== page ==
Ya know...I stopped having knee pain when I started riding fixed...and I skip stop, bomb down hills at warp cadence, do seated climbing, and all things that are supposedly bad for your knees on a fixie. I'm not sure that going fixed caused my knees to improve. It could be that my knees were going through the process of strengtheneing anyway, regardless of what exactly I was riding. Occasionally I'll feel a little knee strain, but this is usually on my geared bike, not my fixie. All I'm saying is that after a year and a half of riding fixed, my knees seem fine.

  5. #5
    eert a ekil yzarc SpiderMike's Avatar
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    I converted an old Miyata to fixed... many, many,many miles ago. I love the thing. I've actually been looking at getting a Budget Fixed (Bianchi Pista, Schwinn Madison) or just build up a Surly Steamroller. The stock rims of a budget will be ran until they die. Then I'll upgrade to Mavic Open Pros. Got the QBP prebuilt Surly Hub to Mavic OP on my conversion, no probs. The old Arraya front rim has been trued a couple times now. Torn between upgrading front wheel, or frame with actual track ends.

  6. #6
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    Thanks for your replies. I'm 6'1" 230. I had been toying with the idea of converting an older steel frame road bike and using some of the savings on better quality wheels. One of the issues I had with my old road bike was the wheels keep going out of true.

  7. #7
    Mad scientist w/a wrench
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    According to Sheldon, Old steel supposedly makes a *****in' conversion. I'm doing more or less exactly what you're toying with...soon as the nice double-wall alloy wheels with DT spokes come in.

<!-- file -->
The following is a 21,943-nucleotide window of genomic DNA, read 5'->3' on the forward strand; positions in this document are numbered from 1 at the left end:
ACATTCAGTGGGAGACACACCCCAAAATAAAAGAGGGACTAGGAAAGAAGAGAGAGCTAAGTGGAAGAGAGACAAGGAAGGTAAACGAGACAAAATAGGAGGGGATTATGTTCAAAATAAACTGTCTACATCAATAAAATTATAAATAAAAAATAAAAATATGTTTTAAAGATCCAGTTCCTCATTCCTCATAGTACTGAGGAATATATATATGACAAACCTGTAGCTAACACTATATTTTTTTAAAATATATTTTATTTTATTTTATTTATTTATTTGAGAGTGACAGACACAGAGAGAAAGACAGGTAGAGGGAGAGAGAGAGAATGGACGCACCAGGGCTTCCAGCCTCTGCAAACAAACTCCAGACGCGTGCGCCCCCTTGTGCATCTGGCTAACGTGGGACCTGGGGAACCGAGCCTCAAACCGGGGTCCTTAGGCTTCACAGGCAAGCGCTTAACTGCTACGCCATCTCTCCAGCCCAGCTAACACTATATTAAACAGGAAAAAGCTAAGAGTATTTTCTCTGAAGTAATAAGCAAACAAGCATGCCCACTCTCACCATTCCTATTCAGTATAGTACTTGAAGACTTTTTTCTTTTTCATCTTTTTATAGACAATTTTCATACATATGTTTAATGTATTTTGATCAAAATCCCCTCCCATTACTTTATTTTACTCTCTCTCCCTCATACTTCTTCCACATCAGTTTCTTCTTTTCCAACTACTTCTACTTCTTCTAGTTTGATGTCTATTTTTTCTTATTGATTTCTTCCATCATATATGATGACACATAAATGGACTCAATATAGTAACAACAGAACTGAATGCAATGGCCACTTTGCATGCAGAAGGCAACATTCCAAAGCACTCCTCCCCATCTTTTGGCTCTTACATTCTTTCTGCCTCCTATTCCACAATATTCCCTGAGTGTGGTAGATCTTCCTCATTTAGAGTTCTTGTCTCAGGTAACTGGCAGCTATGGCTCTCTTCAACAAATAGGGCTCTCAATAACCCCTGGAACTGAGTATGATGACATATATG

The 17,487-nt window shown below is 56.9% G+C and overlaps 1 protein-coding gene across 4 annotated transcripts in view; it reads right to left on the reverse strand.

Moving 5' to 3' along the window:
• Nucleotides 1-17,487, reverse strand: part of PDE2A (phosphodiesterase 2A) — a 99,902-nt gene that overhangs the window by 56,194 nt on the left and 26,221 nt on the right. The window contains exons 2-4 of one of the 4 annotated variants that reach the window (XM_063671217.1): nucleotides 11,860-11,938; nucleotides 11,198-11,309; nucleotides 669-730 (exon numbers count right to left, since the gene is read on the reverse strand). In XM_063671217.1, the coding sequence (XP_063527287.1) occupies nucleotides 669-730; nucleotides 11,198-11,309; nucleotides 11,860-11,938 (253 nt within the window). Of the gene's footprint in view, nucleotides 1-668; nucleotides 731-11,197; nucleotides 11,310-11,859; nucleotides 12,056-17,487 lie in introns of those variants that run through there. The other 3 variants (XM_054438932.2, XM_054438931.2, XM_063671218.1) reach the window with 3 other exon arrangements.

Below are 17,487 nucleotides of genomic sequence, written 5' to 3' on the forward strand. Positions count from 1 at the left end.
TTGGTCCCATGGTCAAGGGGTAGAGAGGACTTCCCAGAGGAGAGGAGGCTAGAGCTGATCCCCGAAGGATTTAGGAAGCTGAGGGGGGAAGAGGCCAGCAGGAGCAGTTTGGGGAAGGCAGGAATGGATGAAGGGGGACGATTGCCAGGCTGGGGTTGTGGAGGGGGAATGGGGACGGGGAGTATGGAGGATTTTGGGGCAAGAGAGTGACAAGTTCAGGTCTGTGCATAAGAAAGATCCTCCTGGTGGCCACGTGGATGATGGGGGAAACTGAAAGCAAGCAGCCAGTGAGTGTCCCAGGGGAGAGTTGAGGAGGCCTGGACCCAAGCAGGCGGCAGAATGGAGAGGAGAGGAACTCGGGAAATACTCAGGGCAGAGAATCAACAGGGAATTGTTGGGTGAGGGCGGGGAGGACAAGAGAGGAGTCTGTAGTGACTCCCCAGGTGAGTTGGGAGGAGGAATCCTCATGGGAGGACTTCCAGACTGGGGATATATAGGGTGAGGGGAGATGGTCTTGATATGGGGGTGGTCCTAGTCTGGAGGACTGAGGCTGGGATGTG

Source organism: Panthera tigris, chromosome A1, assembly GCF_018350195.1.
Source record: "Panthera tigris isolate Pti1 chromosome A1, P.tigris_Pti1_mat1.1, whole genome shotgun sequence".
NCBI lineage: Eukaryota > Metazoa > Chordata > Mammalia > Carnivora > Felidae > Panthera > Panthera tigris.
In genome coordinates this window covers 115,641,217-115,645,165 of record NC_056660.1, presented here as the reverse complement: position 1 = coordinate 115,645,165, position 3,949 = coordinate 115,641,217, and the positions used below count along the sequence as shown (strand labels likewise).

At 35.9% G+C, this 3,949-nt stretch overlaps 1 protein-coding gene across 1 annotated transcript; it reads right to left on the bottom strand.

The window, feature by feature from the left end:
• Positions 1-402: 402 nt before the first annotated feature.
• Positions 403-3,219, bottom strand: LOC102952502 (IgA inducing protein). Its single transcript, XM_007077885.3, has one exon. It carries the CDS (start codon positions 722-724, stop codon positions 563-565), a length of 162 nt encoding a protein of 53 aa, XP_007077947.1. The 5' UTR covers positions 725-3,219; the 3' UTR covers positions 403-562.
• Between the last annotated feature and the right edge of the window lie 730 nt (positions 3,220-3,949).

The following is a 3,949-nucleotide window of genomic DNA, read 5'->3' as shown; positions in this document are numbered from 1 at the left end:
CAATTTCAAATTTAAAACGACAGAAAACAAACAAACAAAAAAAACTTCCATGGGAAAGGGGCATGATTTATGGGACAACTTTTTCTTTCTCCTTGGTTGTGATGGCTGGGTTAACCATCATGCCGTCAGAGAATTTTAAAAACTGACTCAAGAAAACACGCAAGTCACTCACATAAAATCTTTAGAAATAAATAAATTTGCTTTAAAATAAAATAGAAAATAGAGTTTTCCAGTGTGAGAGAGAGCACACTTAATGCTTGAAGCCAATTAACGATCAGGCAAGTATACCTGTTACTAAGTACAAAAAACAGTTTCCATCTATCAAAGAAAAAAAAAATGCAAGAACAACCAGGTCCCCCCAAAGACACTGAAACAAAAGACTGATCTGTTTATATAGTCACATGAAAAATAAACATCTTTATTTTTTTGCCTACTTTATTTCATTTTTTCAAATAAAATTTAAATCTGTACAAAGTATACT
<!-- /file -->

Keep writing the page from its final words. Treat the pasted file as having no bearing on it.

Proudly wearing kit that doesn't match my frame color (or itself) since 2006.

  8. #8
    Newbie, and proud of it
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    I have ~1,500 miles on my Rush hour, & am thus far generally satisfied. At about 215 pounds, plus usually a 20 pound backpack, I'm not too massive, but perhaps a bit more than average. The frame & fork have held up with no problems, but a few spokes (two in front, one in back) have popped. The current plan is to ride the wheels into the ground, then build up a set of 36 spoke legacy wheels.

    Gearing-wise, I found the stock 48x15 to be a little tall for hilly urban riding. 48x19 has been working great, but I'd probably go 48x17 if living in the flatlands.

    Along those lines, have you seen the new Raleigh One-Way? Similar idea, but civilized for more utilitarian use. I think that Raleigh has it up on their website at this point. If I could do it over again, I'd have gone for the city bike instead of the track bike.

  9. #9
    SERENITY NOW!!! jyossarian's Avatar
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    The wheels are the weakspot for most clydes. If you get some strong, well built wheels, you shouldn't have any problems. I don't know what the Rush Hour comes with, but do a search to see the reviews on them.
    HHCMF - Take pride in your ability to amaze lesser mortals! - MikeR



    We demand rigidly defined areas of doubt and uncertainty!

  10. #10
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    Along those lines, have you seen the new Raleigh One-Way?

    Yes, and it looks pretty good also. I haven't seen any reviews of it. I do like the possibility of fenders. The Rush Hours forks seem kind of narrow for fenders.

  11. #11
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    I don't have the Raleigh, but I'll recommend the Redline 9.2.5, which I ride. It has a steel frame, 36-spoke wheels with Formula hubs and wide(30c) tires stock. My wheels are true after riding it practically everywhere since April. For the record, I'm 5'10", 230.